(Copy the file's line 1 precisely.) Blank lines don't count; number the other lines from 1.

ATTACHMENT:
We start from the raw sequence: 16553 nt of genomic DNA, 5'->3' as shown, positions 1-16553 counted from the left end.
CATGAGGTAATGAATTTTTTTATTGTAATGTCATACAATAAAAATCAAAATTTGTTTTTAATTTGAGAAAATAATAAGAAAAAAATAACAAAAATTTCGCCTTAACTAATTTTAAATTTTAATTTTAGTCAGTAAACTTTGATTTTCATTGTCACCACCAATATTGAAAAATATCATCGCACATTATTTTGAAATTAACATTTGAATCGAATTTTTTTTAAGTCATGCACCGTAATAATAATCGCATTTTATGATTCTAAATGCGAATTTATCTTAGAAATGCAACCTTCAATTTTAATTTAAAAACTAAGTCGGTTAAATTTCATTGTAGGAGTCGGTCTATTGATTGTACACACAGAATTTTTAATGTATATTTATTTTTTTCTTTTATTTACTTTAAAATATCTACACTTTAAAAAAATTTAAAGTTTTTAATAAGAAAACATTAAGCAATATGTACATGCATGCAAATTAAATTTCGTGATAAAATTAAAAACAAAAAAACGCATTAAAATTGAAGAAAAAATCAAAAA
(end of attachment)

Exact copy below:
We start from the raw sequence: 16553 nt of genomic DNA, 5'->3' as shown, positions 1-16553 counted from the left end.